Dr John Baker

AuthorDr John Baker

Dr John Baker initiated a research and development project at New Zealand’s Massey University in 1967 aimed at identifying and eliminating the causes of biological failures during low-disturbance no-tillage. After 30 years as a scientist, he and key members of his team resigned from the university and formed Baker No-Tillage Ltd. John is a Fellow of the Institution of Agricultural Engineers, a Chartered Engineer and holds a PhD in agricultural engineering, a Master’s degree with first class honours in soil science and a Bachelor’s degree in agricultural science. He was made an Officer of the New Zealand Order of Merit (ONZM) by Queen Elizabeth II on 2006 and won the Sir Earnest Rutherford Science and Technology Medal in 1996. His team won the BP Energy Conservation Award in 1980 plus 6 innovation and technology awards at the New Zealand National Fieldays between 1984 and 2005 and the Henty Field Days (NSW) Machine of the Year in 2010. His company was a finalist in the 2010 World technology Awards and John has twice been nominated for the World Food Prize (in 2013 and 2014).

When what Grandad taught me isn’t good enough

Surely improving soil health – and with it the security of food supply – is not a competition? But it is! Competing for the prize are the manufacturers and suppliers of the machinery that the world’s farmers spend $250 billion on each year. The machinery industry justifies its lack of innovation by relying on farmers to think that – “this is what my father taught me – and his father...

Low-Disturbance No-Tillage: Opportunities for NZ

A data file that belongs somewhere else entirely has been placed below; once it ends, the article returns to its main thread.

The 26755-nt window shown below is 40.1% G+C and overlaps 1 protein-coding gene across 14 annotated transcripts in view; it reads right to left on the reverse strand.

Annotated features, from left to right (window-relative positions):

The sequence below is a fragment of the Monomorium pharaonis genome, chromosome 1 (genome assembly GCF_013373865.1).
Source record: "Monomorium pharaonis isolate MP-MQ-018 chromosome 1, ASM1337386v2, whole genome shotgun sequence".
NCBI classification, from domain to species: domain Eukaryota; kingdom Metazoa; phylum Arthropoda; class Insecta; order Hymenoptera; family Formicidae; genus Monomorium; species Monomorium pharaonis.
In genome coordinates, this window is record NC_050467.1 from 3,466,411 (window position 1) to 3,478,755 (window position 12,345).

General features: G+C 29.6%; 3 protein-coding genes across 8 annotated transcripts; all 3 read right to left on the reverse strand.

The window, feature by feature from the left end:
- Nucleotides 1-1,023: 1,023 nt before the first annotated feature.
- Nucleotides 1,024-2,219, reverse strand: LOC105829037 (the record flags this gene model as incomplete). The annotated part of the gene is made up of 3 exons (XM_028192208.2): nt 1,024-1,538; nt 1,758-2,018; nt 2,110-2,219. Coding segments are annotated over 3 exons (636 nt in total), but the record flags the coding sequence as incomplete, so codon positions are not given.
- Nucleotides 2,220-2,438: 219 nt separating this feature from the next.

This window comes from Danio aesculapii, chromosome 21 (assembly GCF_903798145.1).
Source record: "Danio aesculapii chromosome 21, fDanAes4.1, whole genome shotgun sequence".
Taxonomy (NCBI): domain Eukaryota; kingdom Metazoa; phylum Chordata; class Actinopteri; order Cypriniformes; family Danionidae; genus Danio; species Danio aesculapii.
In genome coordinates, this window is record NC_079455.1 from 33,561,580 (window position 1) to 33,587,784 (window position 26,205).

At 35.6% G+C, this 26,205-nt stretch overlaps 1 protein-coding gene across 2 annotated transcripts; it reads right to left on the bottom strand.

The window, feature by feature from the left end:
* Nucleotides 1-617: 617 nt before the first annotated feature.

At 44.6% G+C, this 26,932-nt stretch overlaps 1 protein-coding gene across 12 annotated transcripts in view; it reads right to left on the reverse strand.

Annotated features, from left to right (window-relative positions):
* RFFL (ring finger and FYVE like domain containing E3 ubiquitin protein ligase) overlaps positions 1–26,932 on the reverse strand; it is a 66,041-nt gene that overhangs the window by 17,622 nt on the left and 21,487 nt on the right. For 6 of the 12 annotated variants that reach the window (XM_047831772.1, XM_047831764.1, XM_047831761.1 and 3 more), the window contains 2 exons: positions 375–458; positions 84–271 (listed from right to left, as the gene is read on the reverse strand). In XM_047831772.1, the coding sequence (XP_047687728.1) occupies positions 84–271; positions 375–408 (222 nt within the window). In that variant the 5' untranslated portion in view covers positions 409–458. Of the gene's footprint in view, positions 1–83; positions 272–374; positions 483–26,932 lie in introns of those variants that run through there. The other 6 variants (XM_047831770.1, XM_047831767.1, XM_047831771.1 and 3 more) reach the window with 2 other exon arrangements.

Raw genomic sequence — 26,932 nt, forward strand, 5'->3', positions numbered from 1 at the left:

We are often asked, what is it about low-disturbance no-tillage that benefits New Zealand? The answer is that not only do we realise our soil is being plundered but we lead the world with technologies that will reverse that. Then we are asked where is the proof of that and how can that be possible? The answer to why we are best is because the FAO (the Food and Agriculture Organisation of the...

Why low-disturbance no-tillage succeeds

Low-disturbance no-tillage succeeds in all soils regardless of whether they are part of a home garden or a 1,000 hectare farmer’s field. In doing so, it contradicts much of what we were taught at school or university about soils and seeds. But science has a habit of doing that. As a one-time university Associate Professor, I am almost embarrassed to admit that I once taught the “benefits” of...

Regenerate the soil and save the world

If there is one thing that farmers have taken for granted for centuries, it’s the need to till or cultivate the soil before sowing crop seeds. And there’s nothing more fundamental to producing food than sowing seeds. Even most of the meat we eat requires sown seeds to feed the animals. It’s only fish and nomadic land animals that graze wild pastures that escape mankind’s seed-sowing step in the...

Zero Tillage

When asked what the linkage is between food security and climate change, most people don’t have a ready answer. Some see climate change as threatening how well food plants will grow in future, but they don’t see many other obvious linkages. In fact, the linkage between the two is fundamental to our very existence. But more importantly, how soil and plants affect climate change is more important...

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